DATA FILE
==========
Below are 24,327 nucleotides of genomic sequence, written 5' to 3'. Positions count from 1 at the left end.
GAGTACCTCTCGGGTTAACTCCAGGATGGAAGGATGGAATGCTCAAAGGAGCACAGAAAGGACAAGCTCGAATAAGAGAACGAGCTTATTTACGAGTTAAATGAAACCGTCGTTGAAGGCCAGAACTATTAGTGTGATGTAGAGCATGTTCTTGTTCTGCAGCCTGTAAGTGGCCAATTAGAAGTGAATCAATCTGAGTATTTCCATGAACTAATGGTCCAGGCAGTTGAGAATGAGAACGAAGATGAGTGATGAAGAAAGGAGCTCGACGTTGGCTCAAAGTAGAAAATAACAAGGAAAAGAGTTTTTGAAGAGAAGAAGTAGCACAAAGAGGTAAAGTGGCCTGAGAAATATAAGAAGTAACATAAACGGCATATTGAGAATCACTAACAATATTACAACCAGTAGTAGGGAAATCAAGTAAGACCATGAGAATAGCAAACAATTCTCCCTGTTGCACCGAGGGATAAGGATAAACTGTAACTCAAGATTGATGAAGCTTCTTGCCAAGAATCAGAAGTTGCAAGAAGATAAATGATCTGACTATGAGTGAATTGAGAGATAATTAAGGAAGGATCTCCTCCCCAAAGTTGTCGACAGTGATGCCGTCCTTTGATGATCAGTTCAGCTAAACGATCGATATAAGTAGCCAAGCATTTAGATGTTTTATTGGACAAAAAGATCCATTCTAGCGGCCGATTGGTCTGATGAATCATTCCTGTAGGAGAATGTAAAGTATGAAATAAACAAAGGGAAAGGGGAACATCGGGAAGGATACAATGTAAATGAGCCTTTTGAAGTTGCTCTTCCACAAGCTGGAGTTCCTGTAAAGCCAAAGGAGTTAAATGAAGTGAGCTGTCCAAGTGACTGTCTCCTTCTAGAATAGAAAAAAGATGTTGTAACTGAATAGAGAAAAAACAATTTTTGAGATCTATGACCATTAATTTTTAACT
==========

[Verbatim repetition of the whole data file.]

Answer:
Below are 24,327 nucleotides of genomic sequence, written 5' to 3'. Positions count from 1 at the left end.
GAGTACCTCTCGGGTTAACTCCAGGATGGAAGGATGGAATGCTCAAAGGAGCACAGAAAGGACAAGCTCGAATAAGAGAACGAGCTTATTTACGAGTTAAATGAAACCGTCGTTGAAGGCCAGAACTATTAGTGTGATGTAGAGCATGTTCTTGTTCTGCAGCCTGTAAGTGGCCAATTAGAAGTGAATCAATCTGAGTATTTCCATGAACTAATGGTCCAGGCAGTTGAGAATGAGAACGAAGATGAGTGATGAAGAAAGGAGCTCGACGTTGGCTCAAAGTAGAAAATAACAAGGAAAAGAGTTTTTGAAGAGAAGAAGTAGCACAAAGAGGTAAAGTGGCCTGAGAAATATAAGAAGTAACATAAACGGCATATTGAGAATCACTAACAATATTACAACCAGTAGTAGGGAAATCAAGTAAGACCATGAGAATAGCAAACAATTCTCCCTGTTGCACCGAGGGATAAGGATAAACTGTAACTCAAGATTGATGAAGCTTCTTGCCAAGAATCAGAAGTTGCAAGAAGATAAATGATCTGACTATGAGTGAATTGAGAGATAATTAAGGAAGGATCTCCTCCCCAAAGTTGTCGACAGTGATGCCGTCCTTTGATGATCAGTTCAGCTAAACGATCGATATAAGTAGCCAAGCATTTAGATGTTTTATTGGACAAAAAGATCCATTCTAGCGGCCGATTGGTCTGATGAATCATTCCTGTAGGAGAATGTAAAGTATGAAATAAACAAAGGGAAAGGGGAACATCGGGAAGGATACAATGTAAATGAGCCTTTTGAAGTTGCTCTTCCACAAGCTGGAGTTCCTGTAAAGCCAAAGGAGTTAAATGAAGTGAGCTGTCCAAGTGACTGTCTCCTTCTAGAATAGAAAAAAGATGTTGTAACTGAATAGAGAAAAAACAATTTTTGAGATCTATGACCATTAATTTTTAACT